Monitoring Brocade FC switches with SNMP/Nagios

I looked into the mess a bit more, and as it turns out, the weird crap I was talking about only happens if you have a port with LossofSynchronization, LossofSignal or LinkFailures value with the base of ten (i.e. 10, 101 or 10.000).

Additionally, the OID’s for those three failure elements seem to be dependent on the firmware version, as with 6.3.x they appear as different OIDs. So I may need to introduce another command-line switch, which selects the firmware version and depending on that, the OID.

Even despite those problems I just described, I ended up using the plugin to watch our SAN infrastructure. I even wrote a simple pnp4nagios template, so all the data would show up in a single graph and not a graph per data source.

check_snmp_brocade_fcport Graph: 4 Hours
check_snmp_brocade_fcport Graph: 4 Hours

Monitoring Brocade FC switches with Nagios

The last four days I spent looking for ways on monitoring a Brocade Fibrechannel switch (in my case IBM 2145 B32/F40). The first thing I came up with, is using SNMP. As it was already configured for the previous monitoring with Munin, getting information should be quite easy. After looking through Google for a bit, there is already one script that worked for me.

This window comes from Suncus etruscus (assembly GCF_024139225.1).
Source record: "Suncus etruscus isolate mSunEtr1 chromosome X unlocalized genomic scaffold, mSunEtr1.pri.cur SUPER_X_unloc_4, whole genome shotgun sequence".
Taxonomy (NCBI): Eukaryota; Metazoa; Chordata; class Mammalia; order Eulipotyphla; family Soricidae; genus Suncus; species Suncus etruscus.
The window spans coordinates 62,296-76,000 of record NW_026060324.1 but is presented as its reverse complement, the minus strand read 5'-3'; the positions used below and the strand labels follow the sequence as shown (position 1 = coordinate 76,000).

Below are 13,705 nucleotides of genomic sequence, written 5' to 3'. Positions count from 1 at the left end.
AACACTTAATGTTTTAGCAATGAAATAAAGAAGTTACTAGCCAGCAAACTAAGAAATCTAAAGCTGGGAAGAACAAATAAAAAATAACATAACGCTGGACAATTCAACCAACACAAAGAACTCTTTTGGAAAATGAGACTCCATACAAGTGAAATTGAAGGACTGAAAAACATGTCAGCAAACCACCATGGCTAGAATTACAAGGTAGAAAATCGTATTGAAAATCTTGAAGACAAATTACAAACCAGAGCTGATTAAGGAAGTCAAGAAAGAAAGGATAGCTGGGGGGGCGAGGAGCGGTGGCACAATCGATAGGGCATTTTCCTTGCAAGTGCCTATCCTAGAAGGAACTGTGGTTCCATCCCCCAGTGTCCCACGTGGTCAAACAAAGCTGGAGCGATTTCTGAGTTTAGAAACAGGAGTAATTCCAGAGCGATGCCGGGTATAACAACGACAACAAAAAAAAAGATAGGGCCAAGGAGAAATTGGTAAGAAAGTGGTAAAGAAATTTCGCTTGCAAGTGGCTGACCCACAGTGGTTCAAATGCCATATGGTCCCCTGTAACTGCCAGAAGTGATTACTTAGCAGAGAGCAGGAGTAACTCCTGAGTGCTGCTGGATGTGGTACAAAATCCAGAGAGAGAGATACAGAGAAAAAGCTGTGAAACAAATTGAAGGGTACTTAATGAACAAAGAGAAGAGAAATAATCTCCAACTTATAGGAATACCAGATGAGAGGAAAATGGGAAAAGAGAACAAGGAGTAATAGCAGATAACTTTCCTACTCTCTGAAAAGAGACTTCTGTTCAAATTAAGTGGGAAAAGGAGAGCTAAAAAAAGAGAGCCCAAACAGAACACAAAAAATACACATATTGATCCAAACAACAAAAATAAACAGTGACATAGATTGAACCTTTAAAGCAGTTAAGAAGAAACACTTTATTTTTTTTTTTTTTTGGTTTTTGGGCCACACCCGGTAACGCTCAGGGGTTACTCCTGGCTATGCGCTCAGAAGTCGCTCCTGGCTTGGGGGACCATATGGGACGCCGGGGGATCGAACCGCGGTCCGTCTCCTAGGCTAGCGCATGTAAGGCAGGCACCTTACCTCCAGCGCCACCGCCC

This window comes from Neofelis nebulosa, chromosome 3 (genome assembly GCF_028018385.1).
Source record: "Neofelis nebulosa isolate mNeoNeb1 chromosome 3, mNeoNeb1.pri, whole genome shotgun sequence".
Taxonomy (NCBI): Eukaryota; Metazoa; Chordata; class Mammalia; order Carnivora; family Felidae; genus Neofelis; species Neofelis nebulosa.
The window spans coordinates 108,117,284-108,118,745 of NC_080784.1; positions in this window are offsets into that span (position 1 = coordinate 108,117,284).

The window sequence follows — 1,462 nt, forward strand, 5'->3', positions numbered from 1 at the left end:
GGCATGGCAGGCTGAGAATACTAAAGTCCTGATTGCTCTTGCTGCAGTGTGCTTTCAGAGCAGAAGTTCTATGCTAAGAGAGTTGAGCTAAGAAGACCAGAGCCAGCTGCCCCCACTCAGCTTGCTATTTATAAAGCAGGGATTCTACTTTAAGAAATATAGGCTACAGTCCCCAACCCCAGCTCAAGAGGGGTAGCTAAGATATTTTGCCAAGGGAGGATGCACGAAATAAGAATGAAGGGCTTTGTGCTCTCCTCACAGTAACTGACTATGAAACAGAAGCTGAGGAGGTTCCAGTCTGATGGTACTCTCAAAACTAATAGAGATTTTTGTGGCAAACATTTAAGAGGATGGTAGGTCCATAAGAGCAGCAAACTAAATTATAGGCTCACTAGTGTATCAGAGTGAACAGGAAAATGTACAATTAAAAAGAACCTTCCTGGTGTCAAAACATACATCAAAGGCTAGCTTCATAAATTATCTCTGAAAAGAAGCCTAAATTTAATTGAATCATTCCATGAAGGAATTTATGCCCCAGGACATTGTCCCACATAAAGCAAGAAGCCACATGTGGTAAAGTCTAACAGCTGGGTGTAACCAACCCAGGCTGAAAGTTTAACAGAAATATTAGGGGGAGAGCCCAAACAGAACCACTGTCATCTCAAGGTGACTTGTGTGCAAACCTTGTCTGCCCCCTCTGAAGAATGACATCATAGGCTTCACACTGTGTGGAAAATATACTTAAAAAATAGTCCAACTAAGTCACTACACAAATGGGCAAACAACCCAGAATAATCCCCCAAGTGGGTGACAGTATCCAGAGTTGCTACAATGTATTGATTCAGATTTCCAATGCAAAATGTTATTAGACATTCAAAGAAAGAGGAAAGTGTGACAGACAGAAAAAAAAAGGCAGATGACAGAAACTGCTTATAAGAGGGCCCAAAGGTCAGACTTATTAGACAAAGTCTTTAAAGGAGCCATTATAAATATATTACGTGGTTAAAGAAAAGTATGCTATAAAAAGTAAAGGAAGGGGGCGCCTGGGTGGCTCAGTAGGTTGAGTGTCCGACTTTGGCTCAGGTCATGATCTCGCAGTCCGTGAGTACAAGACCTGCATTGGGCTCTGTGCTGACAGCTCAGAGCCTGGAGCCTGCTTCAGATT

Only trouble I had with that script, is that it crams every single port into one result. As I wanted something, that a) could watch a single port and b) return performance data, I went ahead an used the script to do a basic rewrite. But after a short while, I grew antsy and started writing a script from scratch, using the OIDs I got from that script and a Cacti template.

So far, I got a good plugin, but it’s still lacking a few things:

  1. Support for warning/critical thresholds for each error category
  2. Sadly the important errors (er_link_fail, er_loss_sync and er_loss_sig) are kept in a separate table structure (swEndDeviceRlsEntry), which I can’t seem to access right now; even though the entries are mandatory and according to the MIB should be at least read-only.